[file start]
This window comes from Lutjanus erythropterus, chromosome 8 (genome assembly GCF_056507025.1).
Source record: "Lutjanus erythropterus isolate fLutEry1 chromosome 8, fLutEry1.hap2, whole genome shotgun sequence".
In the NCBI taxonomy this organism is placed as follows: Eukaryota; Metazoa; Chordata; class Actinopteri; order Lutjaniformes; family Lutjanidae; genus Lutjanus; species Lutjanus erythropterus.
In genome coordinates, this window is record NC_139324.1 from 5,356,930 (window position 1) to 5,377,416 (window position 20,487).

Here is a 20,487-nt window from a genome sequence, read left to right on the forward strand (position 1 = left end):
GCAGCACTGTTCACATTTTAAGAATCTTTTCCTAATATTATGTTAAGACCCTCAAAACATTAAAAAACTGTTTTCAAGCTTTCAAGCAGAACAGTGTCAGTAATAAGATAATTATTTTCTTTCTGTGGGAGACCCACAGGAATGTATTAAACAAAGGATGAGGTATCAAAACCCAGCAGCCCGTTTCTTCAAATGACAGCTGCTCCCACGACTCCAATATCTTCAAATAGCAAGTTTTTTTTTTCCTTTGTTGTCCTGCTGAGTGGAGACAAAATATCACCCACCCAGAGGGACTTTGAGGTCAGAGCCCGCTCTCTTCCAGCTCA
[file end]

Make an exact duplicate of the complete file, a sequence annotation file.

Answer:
This window comes from Lutjanus erythropterus, chromosome 8 (genome assembly GCF_056507025.1).
Source record: "Lutjanus erythropterus isolate fLutEry1 chromosome 8, fLutEry1.hap2, whole genome shotgun sequence".
In the NCBI taxonomy this organism is placed as follows: Eukaryota; Metazoa; Chordata; class Actinopteri; order Lutjaniformes; family Lutjanidae; genus Lutjanus; species Lutjanus erythropterus.
In genome coordinates, this window is record NC_139324.1 from 5,356,930 (window position 1) to 5,377,416 (window position 20,487).

Here is a 20,487-nt window from a genome sequence, read left to right on the forward strand (position 1 = left end):
GCAGCACTGTTCACATTTTAAGAATCTTTTCCTAATATTATGTTAAGACCCTCAAAACATTAAAAAACTGTTTTCAAGCTTTCAAGCAGAACAGTGTCAGTAATAAGATAATTATTTTCTTTCTGTGGGAGACCCACAGGAATGTATTAAACAAAGGATGAGGTATCAAAACCCAGCAGCCCGTTTCTTCAAATGACAGCTGCTCCCACGACTCCAATATCTTCAAATAGCAAGTTTTTTTTTTCCTTTGTTGTCCTGCTGAGTGGAGACAAAATATCACCCACCCAGAGGGACTTTGAGGTCAGAGCCCGCTCTCTTCCAGCTCA